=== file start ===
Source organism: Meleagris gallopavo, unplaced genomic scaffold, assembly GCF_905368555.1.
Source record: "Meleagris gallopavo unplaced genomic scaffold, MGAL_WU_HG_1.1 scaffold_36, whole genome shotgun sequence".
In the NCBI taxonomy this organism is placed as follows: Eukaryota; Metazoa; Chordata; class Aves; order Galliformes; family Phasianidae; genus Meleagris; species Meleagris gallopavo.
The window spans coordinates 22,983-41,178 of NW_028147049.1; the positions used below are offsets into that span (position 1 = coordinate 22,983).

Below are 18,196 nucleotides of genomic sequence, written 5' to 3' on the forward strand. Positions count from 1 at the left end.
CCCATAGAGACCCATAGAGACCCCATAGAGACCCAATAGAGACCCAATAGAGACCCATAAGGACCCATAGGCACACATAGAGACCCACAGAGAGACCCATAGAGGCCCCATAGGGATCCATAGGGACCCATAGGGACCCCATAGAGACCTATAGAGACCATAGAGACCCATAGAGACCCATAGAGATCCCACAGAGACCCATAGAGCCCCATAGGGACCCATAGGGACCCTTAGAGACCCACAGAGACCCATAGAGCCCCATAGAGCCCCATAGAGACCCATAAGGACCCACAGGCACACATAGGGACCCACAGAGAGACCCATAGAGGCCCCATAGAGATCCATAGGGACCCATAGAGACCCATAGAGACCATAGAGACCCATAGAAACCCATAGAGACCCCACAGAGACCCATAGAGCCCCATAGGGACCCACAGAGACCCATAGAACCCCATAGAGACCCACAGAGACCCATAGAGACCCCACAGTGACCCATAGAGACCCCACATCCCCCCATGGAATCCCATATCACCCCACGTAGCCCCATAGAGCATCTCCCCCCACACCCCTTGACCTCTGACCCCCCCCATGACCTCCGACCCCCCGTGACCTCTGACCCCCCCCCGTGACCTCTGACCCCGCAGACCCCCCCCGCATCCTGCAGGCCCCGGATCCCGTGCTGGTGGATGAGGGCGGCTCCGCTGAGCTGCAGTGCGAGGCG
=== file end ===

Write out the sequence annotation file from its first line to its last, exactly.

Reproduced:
Source organism: Meleagris gallopavo, unplaced genomic scaffold, assembly GCF_905368555.1.
Source record: "Meleagris gallopavo unplaced genomic scaffold, MGAL_WU_HG_1.1 scaffold_36, whole genome shotgun sequence".
In the NCBI taxonomy this organism is placed as follows: Eukaryota; Metazoa; Chordata; class Aves; order Galliformes; family Phasianidae; genus Meleagris; species Meleagris gallopavo.
The window spans coordinates 22,983-41,178 of NW_028147049.1; the positions used below are offsets into that span (position 1 = coordinate 22,983).

Below are 18,196 nucleotides of genomic sequence, written 5' to 3' on the forward strand. Positions count from 1 at the left end.
CCCATAGAGACCCATAGAGACCCCATAGAGACCCAATAGAGACCCAATAGAGACCCATAAGGACCCATAGGCACACATAGAGACCCACAGAGAGACCCATAGAGGCCCCATAGGGATCCATAGGGACCCATAGGGACCCCATAGAGACCTATAGAGACCATAGAGACCCATAGAGACCCATAGAGATCCCACAGAGACCCATAGAGCCCCATAGGGACCCATAGGGACCCTTAGAGACCCACAGAGACCCATAGAGCCCCATAGAGCCCCATAGAGACCCATAAGGACCCACAGGCACACATAGGGACCCACAGAGAGACCCATAGAGGCCCCATAGAGATCCATAGGGACCCATAGAGACCCATAGAGACCATAGAGACCCATAGAAACCCATAGAGACCCCACAGAGACCCATAGAGCCCCATAGGGACCCACAGAGACCCATAGAACCCCATAGAGACCCACAGAGACCCATAGAGACCCCACAGTGACCCATAGAGACCCCACATCCCCCCATGGAATCCCATATCACCCCACGTAGCCCCATAGAGCATCTCCCCCCACACCCCTTGACCTCTGACCCCCCCCATGACCTCCGACCCCCCGTGACCTCTGACCCCCCCCCGTGACCTCTGACCCCGCAGACCCCCCCCGCATCCTGCAGGCCCCGGATCCCGTGCTGGTGGATGAGGGCGGCTCCGCTGAGCTGCAGTGCGAGGCG